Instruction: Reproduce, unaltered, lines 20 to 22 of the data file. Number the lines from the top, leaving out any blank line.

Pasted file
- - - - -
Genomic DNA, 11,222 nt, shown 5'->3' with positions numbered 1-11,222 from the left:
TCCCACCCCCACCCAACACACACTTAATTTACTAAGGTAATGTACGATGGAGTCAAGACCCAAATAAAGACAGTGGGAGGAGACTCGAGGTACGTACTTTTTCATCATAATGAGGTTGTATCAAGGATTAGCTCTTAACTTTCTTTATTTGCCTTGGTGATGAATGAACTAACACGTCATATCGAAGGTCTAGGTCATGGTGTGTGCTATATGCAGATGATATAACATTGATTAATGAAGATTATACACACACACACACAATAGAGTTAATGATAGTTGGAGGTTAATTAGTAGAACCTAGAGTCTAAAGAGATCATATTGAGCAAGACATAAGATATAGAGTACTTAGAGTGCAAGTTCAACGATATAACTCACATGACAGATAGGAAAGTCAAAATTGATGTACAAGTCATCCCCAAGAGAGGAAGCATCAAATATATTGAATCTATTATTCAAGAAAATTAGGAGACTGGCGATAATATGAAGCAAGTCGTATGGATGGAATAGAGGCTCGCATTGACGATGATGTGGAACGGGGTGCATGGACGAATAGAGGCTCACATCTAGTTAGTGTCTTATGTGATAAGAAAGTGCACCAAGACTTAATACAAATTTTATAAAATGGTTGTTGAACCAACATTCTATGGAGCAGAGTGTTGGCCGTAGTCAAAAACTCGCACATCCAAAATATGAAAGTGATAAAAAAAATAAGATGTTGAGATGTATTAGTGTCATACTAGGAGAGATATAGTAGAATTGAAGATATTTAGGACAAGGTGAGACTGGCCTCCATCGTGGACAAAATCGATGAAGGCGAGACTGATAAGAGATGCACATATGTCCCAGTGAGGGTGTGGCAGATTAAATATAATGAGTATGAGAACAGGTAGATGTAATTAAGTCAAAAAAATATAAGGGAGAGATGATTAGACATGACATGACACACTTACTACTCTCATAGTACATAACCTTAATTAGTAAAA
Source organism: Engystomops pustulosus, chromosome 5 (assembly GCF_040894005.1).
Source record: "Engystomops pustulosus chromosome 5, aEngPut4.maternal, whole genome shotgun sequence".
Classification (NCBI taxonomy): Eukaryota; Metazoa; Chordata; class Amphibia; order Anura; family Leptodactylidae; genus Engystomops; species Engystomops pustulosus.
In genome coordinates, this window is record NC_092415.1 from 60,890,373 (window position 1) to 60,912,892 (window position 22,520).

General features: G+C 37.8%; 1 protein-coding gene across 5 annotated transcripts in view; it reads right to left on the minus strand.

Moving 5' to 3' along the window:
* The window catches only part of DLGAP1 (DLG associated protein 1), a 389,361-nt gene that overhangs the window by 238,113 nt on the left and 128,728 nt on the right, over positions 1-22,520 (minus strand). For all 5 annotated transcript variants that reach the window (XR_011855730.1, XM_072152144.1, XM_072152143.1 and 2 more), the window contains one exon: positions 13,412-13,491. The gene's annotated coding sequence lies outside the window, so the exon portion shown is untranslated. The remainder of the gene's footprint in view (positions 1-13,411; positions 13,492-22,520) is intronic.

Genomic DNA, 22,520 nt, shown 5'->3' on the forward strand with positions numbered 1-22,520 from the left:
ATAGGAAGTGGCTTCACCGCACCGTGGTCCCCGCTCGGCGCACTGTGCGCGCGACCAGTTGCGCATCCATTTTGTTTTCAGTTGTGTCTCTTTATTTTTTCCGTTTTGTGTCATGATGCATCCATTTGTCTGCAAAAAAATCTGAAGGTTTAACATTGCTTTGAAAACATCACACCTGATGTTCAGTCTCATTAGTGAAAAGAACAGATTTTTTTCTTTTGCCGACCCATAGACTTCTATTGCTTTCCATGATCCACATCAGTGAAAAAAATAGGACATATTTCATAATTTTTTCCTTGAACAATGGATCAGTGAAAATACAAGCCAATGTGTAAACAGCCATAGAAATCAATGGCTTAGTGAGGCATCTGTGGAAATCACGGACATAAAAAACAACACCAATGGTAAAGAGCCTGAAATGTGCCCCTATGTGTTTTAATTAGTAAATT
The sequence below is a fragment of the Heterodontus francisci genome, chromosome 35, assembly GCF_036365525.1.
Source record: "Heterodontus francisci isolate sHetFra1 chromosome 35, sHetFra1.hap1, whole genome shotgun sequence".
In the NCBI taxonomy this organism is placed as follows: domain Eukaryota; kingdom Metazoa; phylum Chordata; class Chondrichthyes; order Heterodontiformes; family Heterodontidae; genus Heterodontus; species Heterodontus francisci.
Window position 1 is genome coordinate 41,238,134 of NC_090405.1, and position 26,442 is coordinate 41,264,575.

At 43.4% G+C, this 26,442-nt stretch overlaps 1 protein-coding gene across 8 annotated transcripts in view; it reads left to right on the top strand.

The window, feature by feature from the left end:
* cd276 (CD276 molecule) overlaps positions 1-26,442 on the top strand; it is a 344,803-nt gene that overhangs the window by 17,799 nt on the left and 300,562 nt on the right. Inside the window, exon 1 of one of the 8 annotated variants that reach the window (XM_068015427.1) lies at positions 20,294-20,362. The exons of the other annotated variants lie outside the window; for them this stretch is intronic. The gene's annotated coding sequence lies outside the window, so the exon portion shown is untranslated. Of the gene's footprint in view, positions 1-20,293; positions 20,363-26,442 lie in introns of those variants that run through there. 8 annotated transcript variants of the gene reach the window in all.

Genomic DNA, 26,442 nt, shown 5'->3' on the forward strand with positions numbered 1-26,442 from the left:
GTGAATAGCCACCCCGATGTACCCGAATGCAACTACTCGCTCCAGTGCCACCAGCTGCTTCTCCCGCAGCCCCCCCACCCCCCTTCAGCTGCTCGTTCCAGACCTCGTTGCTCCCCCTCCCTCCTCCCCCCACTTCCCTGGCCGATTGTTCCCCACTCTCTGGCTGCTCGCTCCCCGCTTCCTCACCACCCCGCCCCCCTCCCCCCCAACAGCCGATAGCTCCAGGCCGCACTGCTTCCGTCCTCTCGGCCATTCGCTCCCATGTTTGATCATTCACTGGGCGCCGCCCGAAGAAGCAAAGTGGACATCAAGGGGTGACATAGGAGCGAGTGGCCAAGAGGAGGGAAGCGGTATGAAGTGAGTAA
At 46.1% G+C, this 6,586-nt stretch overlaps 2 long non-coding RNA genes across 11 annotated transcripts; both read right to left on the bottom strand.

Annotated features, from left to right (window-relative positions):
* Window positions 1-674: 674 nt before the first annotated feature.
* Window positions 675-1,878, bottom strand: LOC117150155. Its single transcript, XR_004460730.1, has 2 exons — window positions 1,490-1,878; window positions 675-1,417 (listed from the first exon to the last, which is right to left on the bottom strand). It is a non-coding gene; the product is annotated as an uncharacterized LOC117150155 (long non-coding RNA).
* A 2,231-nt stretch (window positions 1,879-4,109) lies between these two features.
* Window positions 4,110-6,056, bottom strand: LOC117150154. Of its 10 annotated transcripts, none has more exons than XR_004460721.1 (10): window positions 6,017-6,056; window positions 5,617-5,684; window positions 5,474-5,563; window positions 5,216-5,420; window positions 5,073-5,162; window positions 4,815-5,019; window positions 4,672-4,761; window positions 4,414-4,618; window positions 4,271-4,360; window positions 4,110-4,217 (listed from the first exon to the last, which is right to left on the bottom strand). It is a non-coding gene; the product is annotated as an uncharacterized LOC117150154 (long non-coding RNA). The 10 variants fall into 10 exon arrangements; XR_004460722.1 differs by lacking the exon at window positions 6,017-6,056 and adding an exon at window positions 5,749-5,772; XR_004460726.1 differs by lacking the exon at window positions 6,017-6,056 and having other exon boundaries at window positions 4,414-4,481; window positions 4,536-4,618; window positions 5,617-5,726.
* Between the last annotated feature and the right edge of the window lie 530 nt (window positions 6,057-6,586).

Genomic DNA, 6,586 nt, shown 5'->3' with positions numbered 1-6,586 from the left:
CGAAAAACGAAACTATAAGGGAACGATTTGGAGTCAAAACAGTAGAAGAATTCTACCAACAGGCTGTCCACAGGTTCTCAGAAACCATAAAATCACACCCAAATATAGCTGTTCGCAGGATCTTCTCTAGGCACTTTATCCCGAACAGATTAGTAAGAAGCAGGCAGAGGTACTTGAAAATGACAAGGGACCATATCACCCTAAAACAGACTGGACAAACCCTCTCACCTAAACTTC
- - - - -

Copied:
GTGAATAGCCACCCCGATGTACCCGAATGCAACTACTCGCTCCAGTGCCACCAGCTGCTTCTCCCGCAGCCCCCCCACCCCCCTTCAGCTGCTCGTTCCAGACCTCGTTGCTCCCCCTCCCTCCTCCCCCCACTTCCCTGGCCGATTGTTCCCCACTCTCTGGCTGCTCGCTCCCCGCTTCCTCACCACCCCGCCCCCCTCCCCCCCAACAGCCGATAGCTCCAGGCCGCACTGCTTCCGTCCTCTCGGCCATTCGCTCCCATGTTTGATCATTCACTGGGCGCCGCCCGAAGAAGCAAAGTGGACATCAAGGGGTGACATAGGAGCGAGTGGCCAAGAGGAGGGAAGCGGTATGAAGTGAGTAA
At 46.1% G+C, this 6,586-nt stretch overlaps 2 long non-coding RNA genes across 11 annotated transcripts; both read right to left on the bottom strand.

Annotated features, from left to right (window-relative positions):